With time you can refine that mutual awareness by making your body signals smaller and smaller and specifically rewarding for reacting to the smallest. Not only do you get a lot of focus and very close attention from the horse in that way (because seeing the almost invisible pays off for him), it also makes it much easier to later ask him to move his body or certain body parts away from you or towards you during your regular work, so that you won't need specific cues for that but can simply include that into your movement.

Here is a video of working on mutual awareness with Summy, and this is a video of doing this for the first time with Lotte, who is used to groundwork and playing with humans in general but has not done this type of body language communication before.


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PostPosted: Fri Sep 17, 2010 4:48 pm 

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Thanks for writing this down. Really interesting.
:yes:


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PostPosted: Fri Sep 17, 2010 4:50 pm 
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Guys, as I was so lucky ( :applause: ) as to have Romy for a whole weekend all to myself and watch her play what a numerous amount of horses I can say that this works tremendously!
It's wonderful in ways I can not describe and it makes my profession much more easy and fun now!

And here was I thinking I was giving tiny cues and being polite... still wasn't enough though.

It even worked on the most moody and easily irrated (arabian) mare in the world of one of my pupils... wow! The 'I am a happy and sweet and ever so attentive mare' effect of one simple session lasted for days! She was the sweetest horse while nornally she is always pushy, snappy, not interested and always angry or irritated no matter what I do :roll: .

Thanks again Romy!

Say, is this a sticky, if not it should be and maybe we should ad videos :)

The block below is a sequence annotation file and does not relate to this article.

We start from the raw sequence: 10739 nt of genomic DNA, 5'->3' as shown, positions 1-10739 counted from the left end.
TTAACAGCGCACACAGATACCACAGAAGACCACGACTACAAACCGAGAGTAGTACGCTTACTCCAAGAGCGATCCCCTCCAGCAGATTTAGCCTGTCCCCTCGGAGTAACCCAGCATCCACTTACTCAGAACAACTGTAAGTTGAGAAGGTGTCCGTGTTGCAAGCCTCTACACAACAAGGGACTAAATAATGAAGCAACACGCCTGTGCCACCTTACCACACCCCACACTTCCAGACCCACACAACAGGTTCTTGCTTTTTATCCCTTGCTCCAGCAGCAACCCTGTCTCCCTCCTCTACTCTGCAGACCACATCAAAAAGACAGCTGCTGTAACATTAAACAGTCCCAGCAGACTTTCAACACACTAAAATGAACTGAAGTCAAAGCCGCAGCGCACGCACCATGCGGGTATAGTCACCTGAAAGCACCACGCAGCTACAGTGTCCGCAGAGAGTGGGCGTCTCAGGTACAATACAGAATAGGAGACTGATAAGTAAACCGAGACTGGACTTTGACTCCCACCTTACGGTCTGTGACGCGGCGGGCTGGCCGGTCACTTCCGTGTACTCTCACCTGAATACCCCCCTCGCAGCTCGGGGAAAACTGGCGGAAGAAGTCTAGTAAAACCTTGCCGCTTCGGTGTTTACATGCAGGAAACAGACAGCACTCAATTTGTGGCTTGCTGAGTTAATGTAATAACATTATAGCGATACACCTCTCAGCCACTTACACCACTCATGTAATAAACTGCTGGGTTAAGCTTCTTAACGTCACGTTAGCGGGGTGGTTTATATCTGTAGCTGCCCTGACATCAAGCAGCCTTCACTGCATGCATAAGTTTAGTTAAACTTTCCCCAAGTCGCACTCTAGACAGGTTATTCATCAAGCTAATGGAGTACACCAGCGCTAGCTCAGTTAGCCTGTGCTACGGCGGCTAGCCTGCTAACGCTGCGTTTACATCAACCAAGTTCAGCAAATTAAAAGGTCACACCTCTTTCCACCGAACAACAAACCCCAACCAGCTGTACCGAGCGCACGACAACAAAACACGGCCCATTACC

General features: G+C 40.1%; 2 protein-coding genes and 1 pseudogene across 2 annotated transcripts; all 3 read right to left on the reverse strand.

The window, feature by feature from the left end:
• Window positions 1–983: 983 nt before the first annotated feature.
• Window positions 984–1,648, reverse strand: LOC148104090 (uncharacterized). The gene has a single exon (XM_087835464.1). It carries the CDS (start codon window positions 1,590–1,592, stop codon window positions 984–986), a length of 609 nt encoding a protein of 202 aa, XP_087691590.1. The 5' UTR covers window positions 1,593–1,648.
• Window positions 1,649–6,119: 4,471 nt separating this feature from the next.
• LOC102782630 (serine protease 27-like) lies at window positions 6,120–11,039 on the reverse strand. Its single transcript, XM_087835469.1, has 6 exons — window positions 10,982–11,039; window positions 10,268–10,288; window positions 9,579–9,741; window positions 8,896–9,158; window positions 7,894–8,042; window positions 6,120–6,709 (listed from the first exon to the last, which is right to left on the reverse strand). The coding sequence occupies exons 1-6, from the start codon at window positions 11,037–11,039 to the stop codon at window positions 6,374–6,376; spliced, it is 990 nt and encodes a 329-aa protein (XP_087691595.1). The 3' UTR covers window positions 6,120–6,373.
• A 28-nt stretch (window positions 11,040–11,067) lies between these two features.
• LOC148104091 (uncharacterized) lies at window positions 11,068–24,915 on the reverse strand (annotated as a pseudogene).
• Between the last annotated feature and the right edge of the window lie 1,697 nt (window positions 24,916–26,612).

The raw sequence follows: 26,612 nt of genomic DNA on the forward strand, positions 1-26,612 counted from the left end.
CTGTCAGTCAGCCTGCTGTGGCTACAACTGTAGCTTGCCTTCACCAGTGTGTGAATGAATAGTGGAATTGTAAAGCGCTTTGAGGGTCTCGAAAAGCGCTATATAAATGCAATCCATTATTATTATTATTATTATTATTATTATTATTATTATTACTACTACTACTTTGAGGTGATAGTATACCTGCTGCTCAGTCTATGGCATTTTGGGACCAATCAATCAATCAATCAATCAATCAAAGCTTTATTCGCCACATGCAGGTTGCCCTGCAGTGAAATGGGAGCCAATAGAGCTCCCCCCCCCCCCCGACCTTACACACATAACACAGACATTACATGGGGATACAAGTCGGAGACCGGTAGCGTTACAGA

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PostPosted: Fri Sep 17, 2010 4:57 pm 

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Josepha wrote:

we should ad videos :)


please please do!!! :applause:


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PostPosted: Fri Sep 17, 2010 5:00 pm 
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Josepha wrote:
Say, is this a sticky, if not it should be and maybe we should ad videos :)


I made it a sticky now, just wasn't sure before if this was interesting or relevant enough for a sticky.

About the videos: either you have to do that when you work with other horses (for example Zilke?) or we have to make some when I visit you next time. I can also make one with Summy, but there you would not see the development, only a horse who is used to that already. But I will try it this weekend! :)


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PostPosted: Fri Sep 17, 2010 5:12 pm 
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Romy, I think it's both compelling and relevant.

Because I think it's something that we all are wrestling with with horses who are invited to have opinions and freely express them,

and also because coming up with congruent, positive ways to encourage this kind of politeness rather than demand it is SUCH a better approach (and one I have huge amounts of learning to do about -- I've only skimmed your initial post and am looking forward to going back and really studying it, as this is an ongoing thing with "She Who Lives at the Center of the Universe" ;) )

and also (and while i don't think this is as important at the core, it's I think relevant) having a way to encourage this and learning fluency with our equine pals around this is a really helpful tool when faced with outsiders -- be they vets or trimmers or body workers -- or even people who are uncertain about an approach like AND.

One of the strongest reasons I see people articulate as a justification for getting harsh with horses is that 'you have to teach them who is boss or they will walk all over you' -- how beautiful to have a thought-out, effective, emotionally and pedagogical congruent way to ask for politeness -- and to be able to respond to folks who can't believe its possible by just showing it.

So, thank you!!
:f:
:kiss:
Leigh

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PostPosted: Sun Sep 19, 2010 8:54 pm 
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Thanks, Leigh! :smile: Great that you think it's useful, and I totally agree with you that the 'other horse people' point you made is an important one. I think there are so many people who would like to work with their horses in a more friendly way but honestly believe that this is not possible because you need all that dominance stuff to prevent the horse from running all over you.